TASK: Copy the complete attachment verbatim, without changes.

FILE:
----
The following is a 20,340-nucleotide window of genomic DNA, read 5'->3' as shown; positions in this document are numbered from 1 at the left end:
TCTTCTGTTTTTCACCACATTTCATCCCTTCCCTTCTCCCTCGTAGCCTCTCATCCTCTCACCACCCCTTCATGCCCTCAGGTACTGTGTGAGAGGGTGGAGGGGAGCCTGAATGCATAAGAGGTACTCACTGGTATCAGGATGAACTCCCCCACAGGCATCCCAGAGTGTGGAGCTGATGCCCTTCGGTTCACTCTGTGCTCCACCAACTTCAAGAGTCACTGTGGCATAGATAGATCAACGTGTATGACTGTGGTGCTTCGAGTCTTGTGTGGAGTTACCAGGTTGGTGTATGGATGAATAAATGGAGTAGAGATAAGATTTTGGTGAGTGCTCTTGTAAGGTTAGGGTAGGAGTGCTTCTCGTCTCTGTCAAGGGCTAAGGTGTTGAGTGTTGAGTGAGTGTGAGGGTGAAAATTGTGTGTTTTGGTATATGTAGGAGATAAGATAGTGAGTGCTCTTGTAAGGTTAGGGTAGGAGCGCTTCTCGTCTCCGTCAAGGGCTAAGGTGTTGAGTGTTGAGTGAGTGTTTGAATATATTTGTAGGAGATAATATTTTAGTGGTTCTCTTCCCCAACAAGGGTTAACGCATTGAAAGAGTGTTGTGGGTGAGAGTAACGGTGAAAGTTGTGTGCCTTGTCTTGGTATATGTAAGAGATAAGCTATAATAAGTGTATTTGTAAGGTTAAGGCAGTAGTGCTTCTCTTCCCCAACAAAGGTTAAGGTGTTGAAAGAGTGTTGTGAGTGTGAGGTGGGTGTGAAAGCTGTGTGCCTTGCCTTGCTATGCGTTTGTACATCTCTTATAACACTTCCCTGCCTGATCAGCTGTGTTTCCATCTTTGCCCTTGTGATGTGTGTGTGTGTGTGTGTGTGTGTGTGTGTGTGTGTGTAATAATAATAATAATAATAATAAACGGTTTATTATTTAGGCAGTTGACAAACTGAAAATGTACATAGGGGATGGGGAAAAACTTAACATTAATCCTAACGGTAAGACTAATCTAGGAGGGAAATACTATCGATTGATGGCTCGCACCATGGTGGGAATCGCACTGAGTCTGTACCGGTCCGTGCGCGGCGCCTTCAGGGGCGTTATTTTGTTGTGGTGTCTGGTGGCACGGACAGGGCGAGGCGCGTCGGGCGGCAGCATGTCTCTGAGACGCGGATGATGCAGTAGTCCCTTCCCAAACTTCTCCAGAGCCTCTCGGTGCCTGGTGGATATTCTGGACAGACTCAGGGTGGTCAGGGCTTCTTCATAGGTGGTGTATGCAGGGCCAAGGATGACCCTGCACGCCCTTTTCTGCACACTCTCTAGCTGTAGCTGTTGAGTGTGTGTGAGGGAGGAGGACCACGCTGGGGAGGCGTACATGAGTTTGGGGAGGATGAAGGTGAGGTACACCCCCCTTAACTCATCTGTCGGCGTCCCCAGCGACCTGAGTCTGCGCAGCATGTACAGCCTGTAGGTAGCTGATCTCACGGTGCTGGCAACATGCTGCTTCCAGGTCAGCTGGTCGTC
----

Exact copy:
The following is a 20,340-nucleotide window of genomic DNA, read 5'->3' as shown; positions in this document are numbered from 1 at the left end:
TCTTCTGTTTTTCACCACATTTCATCCCTTCCCTTCTCCCTCGTAGCCTCTCATCCTCTCACCACCCCTTCATGCCCTCAGGTACTGTGTGAGAGGGTGGAGGGGAGCCTGAATGCATAAGAGGTACTCACTGGTATCAGGATGAACTCCCCCACAGGCATCCCAGAGTGTGGAGCTGATGCCCTTCGGTTCACTCTGTGCTCCACCAACTTCAAGAGTCACTGTGGCATAGATAGATCAACGTGTATGACTGTGGTGCTTCGAGTCTTGTGTGGAGTTACCAGGTTGGTGTATGGATGAATAAATGGAGTAGAGATAAGATTTTGGTGAGTGCTCTTGTAAGGTTAGGGTAGGAGTGCTTCTCGTCTCTGTCAAGGGCTAAGGTGTTGAGTGTTGAGTGAGTGTGAGGGTGAAAATTGTGTGTTTTGGTATATGTAGGAGATAAGATAGTGAGTGCTCTTGTAAGGTTAGGGTAGGAGCGCTTCTCGTCTCCGTCAAGGGCTAAGGTGTTGAGTGTTGAGTGAGTGTTTGAATATATTTGTAGGAGATAATATTTTAGTGGTTCTCTTCCCCAACAAGGGTTAACGCATTGAAAGAGTGTTGTGGGTGAGAGTAACGGTGAAAGTTGTGTGCCTTGTCTTGGTATATGTAAGAGATAAGCTATAATAAGTGTATTTGTAAGGTTAAGGCAGTAGTGCTTCTCTTCCCCAACAAAGGTTAAGGTGTTGAAAGAGTGTTGTGAGTGTGAGGTGGGTGTGAAAGCTGTGTGCCTTGCCTTGCTATGCGTTTGTACATCTCTTATAACACTTCCCTGCCTGATCAGCTGTGTTTCCATCTTTGCCCTTGTGATGTGTGTGTGTGTGTGTGTGTGTGTGTGTGTGTGTGTGTAATAATAATAATAATAATAATAAACGGTTTATTATTTAGGCAGTTGACAAACTGAAAATGTACATAGGGGATGGGGAAAAACTTAACATTAATCCTAACGGTAAGACTAATCTAGGAGGGAAATACTATCGATTGATGGCTCGCACCATGGTGGGAATCGCACTGAGTCTGTACCGGTCCGTGCGCGGCGCCTTCAGGGGCGTTATTTTGTTGTGGTGTCTGGTGGCACGGACAGGGCGAGGCGCGTCGGGCGGCAGCATGTCTCTGAGACGCGGATGATGCAGTAGTCCCTTCCCAAACTTCTCCAGAGCCTCTCGGTGCCTGGTGGATATTCTGGACAGACTCAGGGTGGTCAGGGCTTCTTCATAGGTGGTGTATGCAGGGCCAAGGATGACCCTGCACGCCCTTTTCTGCACACTCTCTAGCTGTAGCTGTTGAGTGTGTGTGAGGGAGGAGGACCACGCTGGGGAGGCGTACATGAGTTTGGGGAGGATGAAGGTGAGGTACACCCCCCTTAACTCATCTGTCGGCGTCCCCAGCGACCTGAGTCTGCGCAGCATGTACAGCCTGTAGGTAGCTGATCTCACGGTGCTGGCAACATGCTGCTTCCAGGTCAGCTGGTCGTC